Monday, 9 September 2013

Let's stop the gagging law

You might have heard about the “gagging law” currently being voted on by MPs. If you haven’t heard of it, it’s really bad news. If it goes through, it will have a chilling effect on British democracy and on our right to speak up on the issues that matter to us.

Basically, the law slashes the spending limits on campaigning for the year before any election. Campaigns that have impact don’t cost the earth, but they aren’t free.

Community groups, charities and campaigning organisations would all be hit. Election time is when ordinary people have the most influence on our politicians. On the big issues of the day – whether or not to go to war, the future of our NHS, the environment, welfare, immigration, etc. – we'd all be gagged.

The problem is that this law has come out of nowhere and not many people have heard what’s going on. If we’re going to defeat it, we need to get the word out further. If every single person who’s ever joined a local campaign group or taken action with their favourite charity knew that they could be stopped from doing that again, the outcry could explode.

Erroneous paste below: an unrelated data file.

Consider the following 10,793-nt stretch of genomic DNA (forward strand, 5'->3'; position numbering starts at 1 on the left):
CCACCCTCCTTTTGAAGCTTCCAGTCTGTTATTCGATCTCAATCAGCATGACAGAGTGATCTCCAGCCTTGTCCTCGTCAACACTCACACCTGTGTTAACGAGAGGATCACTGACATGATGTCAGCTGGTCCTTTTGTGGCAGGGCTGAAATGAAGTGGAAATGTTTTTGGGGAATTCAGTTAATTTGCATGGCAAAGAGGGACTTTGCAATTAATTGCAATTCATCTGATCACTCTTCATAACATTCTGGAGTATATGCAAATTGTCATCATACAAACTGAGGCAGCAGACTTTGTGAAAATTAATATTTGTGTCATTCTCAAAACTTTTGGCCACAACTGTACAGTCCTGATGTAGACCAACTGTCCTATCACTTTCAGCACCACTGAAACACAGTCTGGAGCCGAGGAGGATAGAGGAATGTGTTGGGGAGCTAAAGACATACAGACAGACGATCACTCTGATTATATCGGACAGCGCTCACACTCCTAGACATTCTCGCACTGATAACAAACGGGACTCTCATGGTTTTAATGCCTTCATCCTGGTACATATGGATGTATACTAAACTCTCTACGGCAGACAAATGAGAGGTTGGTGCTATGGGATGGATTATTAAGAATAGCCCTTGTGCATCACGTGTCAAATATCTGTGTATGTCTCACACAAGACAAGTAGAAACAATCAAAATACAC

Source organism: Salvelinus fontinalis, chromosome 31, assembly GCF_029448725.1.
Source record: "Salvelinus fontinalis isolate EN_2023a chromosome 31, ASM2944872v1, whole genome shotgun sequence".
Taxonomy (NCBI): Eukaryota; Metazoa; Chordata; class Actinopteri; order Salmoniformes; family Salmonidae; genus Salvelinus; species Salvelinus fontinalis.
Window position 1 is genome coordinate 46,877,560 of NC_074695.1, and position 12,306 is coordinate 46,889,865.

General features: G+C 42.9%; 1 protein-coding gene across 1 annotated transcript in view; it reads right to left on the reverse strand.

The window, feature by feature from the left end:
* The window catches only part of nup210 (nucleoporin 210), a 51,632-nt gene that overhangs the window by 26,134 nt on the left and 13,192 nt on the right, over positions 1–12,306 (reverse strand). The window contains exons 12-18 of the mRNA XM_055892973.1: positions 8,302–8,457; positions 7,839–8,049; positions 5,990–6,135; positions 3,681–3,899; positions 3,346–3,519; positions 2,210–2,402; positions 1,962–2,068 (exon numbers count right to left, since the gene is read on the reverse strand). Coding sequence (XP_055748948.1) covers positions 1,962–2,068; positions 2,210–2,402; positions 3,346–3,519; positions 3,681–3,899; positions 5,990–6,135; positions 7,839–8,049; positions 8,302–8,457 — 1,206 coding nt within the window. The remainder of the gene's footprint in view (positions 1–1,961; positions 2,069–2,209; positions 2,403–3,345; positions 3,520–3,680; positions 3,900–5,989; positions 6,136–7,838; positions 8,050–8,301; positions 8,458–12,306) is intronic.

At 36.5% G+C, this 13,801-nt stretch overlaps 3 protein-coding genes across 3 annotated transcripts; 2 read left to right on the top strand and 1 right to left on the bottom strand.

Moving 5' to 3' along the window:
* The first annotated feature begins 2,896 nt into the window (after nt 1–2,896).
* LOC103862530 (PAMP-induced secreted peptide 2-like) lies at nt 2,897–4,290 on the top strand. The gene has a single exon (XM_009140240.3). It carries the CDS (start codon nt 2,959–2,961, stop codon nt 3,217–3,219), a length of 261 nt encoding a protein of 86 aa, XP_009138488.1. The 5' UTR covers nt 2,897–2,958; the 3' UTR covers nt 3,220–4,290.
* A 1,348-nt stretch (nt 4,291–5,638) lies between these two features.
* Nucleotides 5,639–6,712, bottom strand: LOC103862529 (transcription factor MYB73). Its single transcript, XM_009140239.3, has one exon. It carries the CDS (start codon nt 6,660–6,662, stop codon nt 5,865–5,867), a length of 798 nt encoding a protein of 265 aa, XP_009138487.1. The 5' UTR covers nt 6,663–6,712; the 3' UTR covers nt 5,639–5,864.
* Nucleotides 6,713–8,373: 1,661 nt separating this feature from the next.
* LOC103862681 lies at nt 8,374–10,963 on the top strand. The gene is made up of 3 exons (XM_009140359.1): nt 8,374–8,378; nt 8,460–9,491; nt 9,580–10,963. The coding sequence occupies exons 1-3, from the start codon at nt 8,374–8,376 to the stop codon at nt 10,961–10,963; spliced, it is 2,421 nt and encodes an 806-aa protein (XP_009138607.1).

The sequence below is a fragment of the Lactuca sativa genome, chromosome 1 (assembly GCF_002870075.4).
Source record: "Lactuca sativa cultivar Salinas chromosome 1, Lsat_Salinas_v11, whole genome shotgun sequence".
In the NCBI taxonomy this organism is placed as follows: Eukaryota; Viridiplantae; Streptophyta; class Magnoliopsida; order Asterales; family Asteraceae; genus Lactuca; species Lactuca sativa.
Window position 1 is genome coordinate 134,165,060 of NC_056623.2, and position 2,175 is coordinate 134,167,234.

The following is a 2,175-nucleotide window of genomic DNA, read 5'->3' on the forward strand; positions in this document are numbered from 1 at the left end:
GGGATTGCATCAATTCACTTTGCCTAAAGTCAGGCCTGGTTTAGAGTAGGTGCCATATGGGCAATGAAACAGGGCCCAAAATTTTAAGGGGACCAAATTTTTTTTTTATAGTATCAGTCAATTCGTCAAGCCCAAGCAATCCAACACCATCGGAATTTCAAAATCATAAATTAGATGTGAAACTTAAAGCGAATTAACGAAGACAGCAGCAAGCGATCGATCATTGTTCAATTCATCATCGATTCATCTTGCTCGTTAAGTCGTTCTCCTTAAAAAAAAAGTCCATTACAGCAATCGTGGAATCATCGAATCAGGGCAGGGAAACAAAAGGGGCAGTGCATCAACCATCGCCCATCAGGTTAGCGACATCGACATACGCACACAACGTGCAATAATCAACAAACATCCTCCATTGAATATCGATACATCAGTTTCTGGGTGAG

How can we leave political lobbying in the run up to elections to big business? Charities represent millions of individuals whose voice would be lost. Let's stop this undemocratic bill.

Here’s a simple five minute video you can watch for more information. Can you take a look, and then help get the word out by passing it on to your friends and family?




Afterword

The Bill passed its second reading with 309 MPs voting in favour, 247 against. The Bill now moves to the committee stage where detailed examination takes place.

Certainly the Bill lacks clarity. This was indicated in the debate by Mr Lansley for the government:

"I had conversations yesterday with the National Council for Voluntary Organisations, which helpfully supplied us with a copy of its legal advice, which of course illustrates that, technically, the uncertainties that are being talked about could in large part be construed to relate to existing legislation rather than the Bill that we are bringing forward. In truth, it is the responsibility of the Charity Commission, where charities are concerned, and the Electoral Commission for all third parties, to work together to ensure the soundness of the definitions in the Bill." 

No clarity there then!

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